Nathalie Arsenault and Patrick Wilson are fully-vaccinated and were prepared to isolate for 14 days upon their return to their New Brunswick property this spring. But following an announcement by Premier Blaine Higgs late last week, it doesn’t look like it will be happening any time soon. (Submitted/Nathalie Arsenault)
By Clara Pasieka, Local Journalism Initiative Reporter
NEW BRUNSWICK – Nathalie Arsenault and Patrick Wilson are fully-vaccinated and were prepared to isolate for 14 days upon their return home to their New Brunswick property this spring. But following an announcement by Premier Blaine Higgs late last week, it doesn’t look like it will be happening any time soon.
On April 22, Premier Blaine Higgs said property owners living outside New Brunswick likely won’t be allowed back into the province until it reaches herd immunity, or 75 per cent of the population vaccinated against COVID-19. The province has yet to confirm any date.
Arsenault and Wilson, are two of many with property in New Brunswick and/or family ties to the province who cannot return to the province.
Currently Florida residents, as they spend more time in the United States than New Brunswick, Arsenault said the couple and their dogs want nothing more than to come home to Pointe-du-Chene in May to spend the summer here. But while Pointe-du-Chene is home to them and they are Canadian citizens, Pointe-du-Chene is not their primary residence.
“We want to come home,” said Arsenault. “We want to be in New Brunswick.”
Last spring the couple isolated on their property for 14 days.
“I hope things change,” said Arsenault of the updated regulations.
Last year, nobody was vaccinated, she said. This year many people like the couple are fully vaccinated, and still happy to follow other rules if they can come home to the province, she said.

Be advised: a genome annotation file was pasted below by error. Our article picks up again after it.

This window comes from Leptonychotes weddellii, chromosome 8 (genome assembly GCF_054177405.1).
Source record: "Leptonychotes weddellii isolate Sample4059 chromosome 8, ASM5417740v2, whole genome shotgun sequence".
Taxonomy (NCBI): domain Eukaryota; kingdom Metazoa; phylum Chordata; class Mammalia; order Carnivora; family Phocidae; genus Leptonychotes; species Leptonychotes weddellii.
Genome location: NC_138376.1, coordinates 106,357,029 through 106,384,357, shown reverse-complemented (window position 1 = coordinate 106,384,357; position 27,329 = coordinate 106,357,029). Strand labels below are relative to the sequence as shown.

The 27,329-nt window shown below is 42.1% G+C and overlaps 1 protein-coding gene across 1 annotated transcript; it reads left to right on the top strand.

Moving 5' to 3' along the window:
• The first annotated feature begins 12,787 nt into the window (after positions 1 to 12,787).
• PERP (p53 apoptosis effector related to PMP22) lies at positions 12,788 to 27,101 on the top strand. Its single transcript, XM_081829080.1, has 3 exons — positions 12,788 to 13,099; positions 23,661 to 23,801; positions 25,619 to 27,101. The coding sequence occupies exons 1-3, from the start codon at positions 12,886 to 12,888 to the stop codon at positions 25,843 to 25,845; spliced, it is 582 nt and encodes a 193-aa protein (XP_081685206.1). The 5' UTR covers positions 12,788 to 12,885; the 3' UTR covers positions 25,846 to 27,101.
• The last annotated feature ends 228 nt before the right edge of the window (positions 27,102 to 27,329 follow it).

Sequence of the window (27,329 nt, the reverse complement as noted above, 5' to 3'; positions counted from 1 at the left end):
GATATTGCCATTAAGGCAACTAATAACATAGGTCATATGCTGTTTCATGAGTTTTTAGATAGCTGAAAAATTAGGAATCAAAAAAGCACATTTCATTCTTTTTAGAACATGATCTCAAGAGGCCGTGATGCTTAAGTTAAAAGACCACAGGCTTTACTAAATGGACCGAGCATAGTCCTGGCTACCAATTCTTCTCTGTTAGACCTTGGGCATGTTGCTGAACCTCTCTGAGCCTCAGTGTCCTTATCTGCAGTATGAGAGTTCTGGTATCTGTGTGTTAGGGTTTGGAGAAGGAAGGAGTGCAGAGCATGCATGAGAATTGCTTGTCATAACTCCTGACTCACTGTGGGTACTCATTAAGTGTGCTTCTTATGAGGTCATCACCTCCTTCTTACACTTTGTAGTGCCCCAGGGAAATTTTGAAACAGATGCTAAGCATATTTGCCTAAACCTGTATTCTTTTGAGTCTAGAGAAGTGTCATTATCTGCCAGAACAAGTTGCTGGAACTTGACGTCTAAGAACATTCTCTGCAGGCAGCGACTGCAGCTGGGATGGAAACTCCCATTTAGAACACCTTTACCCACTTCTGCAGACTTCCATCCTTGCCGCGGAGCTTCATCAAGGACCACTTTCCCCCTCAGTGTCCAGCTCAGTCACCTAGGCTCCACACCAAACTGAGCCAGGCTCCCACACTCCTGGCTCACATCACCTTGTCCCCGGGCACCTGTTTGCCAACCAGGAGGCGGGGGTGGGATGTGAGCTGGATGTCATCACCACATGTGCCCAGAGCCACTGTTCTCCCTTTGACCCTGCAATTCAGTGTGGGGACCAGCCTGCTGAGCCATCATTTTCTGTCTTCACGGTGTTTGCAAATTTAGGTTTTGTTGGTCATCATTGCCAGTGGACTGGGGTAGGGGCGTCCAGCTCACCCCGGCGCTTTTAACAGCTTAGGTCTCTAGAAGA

But the premier said last week, “We haven’t confirmed any date when we would look at property owners coming out-of-province or out-of-country back to their location.”
Alana Bourque of Montreal has a summer cottage in Grand-Barachois that’s been empty since August 2019. Normally her family travels every summer from Montreal to be with extended family in Shediac, she said.
Her parents and a lot of her family are from Shediac. “The biggest thing is not being able to see our family,” she said. “It’s the one time of year we are all together.”
“I am resigned to the fact that it’s not happening again this year,” she said.
Last year, she said the family wasn’t in a position to take more than three weeks in Shediac, which would have meant isolating for two thirds of their vacation, she said. This year, they have the option of staying longer but the new rules forbidding property owners from entering may again cancel the trip.
Bourque, who noted she is vaccinated, said she is understanding, but it’s been a long time not being able to see family and that’s hard, she said. “We’ll be glad when it’s over.”
Shediac Mayor Roger Caissie said, “Certainly I’d like if summer residents could come here, enjoy our beautiful location and contribute to the local economy, but we’re just not quite there yet.”
Hopefully better times are ahead and variants get under control soon, he said.
By Clara Pasieka, Local Journalism Initiative Reporter/Telegraph-Journal